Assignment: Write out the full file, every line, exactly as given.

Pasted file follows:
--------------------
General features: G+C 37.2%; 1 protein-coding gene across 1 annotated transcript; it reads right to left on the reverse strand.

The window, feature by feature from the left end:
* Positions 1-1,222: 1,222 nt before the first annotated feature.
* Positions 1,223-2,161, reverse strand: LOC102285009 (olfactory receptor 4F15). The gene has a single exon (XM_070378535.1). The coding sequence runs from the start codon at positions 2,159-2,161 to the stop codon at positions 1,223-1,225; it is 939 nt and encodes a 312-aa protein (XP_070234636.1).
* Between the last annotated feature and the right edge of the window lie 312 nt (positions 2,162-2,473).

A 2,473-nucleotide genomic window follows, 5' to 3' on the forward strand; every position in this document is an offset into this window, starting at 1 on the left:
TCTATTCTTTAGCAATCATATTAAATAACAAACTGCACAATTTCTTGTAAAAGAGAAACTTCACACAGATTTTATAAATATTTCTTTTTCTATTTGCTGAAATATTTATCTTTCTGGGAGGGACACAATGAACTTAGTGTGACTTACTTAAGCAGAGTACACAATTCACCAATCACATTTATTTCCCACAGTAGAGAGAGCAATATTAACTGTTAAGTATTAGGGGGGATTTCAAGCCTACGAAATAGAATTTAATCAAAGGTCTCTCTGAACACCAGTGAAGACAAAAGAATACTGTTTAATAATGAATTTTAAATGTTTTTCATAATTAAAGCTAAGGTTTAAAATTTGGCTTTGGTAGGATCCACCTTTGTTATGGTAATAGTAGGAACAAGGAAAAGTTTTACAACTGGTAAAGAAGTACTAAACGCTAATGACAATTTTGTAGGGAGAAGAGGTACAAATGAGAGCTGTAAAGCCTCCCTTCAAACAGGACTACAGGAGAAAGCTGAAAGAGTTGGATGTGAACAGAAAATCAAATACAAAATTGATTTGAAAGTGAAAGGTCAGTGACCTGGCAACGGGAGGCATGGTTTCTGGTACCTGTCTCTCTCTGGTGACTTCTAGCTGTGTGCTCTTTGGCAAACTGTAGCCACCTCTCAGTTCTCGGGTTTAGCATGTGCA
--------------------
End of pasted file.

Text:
General features: G+C 37.2%; 1 protein-coding gene across 1 annotated transcript; it reads right to left on the reverse strand.

The window, feature by feature from the left end:
* Positions 1-1,222: 1,222 nt before the first annotated feature.
* Positions 1,223-2,161, reverse strand: LOC102285009 (olfactory receptor 4F15). The gene has a single exon (XM_070378535.1). The coding sequence runs from the start codon at positions 2,159-2,161 to the stop codon at positions 1,223-1,225; it is 939 nt and encodes a 312-aa protein (XP_070234636.1).
* Between the last annotated feature and the right edge of the window lie 312 nt (positions 2,162-2,473).

A 2,473-nucleotide genomic window follows, 5' to 3' on the forward strand; every position in this document is an offset into this window, starting at 1 on the left:
TCTATTCTTTAGCAATCATATTAAATAACAAACTGCACAATTTCTTGTAAAAGAGAAACTTCACACAGATTTTATAAATATTTCTTTTTCTATTTGCTGAAATATTTATCTTTCTGGGAGGGACACAATGAACTTAGTGTGACTTACTTAAGCAGAGTACACAATTCACCAATCACATTTATTTCCCACAGTAGAGAGAGCAATATTAACTGTTAAGTATTAGGGGGGATTTCAAGCCTACGAAATAGAATTTAATCAAAGGTCTCTCTGAACACCAGTGAAGACAAAAGAATACTGTTTAATAATGAATTTTAAATGTTTTTCATAATTAAAGCTAAGGTTTAAAATTTGGCTTTGGTAGGATCCACCTTTGTTATGGTAATAGTAGGAACAAGGAAAAGTTTTACAACTGGTAAAGAAGTACTAAACGCTAATGACAATTTTGTAGGGAGAAGAGGTACAAATGAGAGCTGTAAAGCCTCCCTTCAAACAGGACTACAGGAGAAAGCTGAAAGAGTTGGATGTGAACAGAAAATCAAATACAAAATTGATTTGAAAGTGAAAGGTCAGTGACCTGGCAACGGGAGGCATGGTTTCTGGTACCTGTCTCTCTCTGGTGACTTCTAGCTGTGTGCTCTTTGGCAAACTGTAGCCACCTCTCAGTTCTCGGGTTTAGCATGTGCA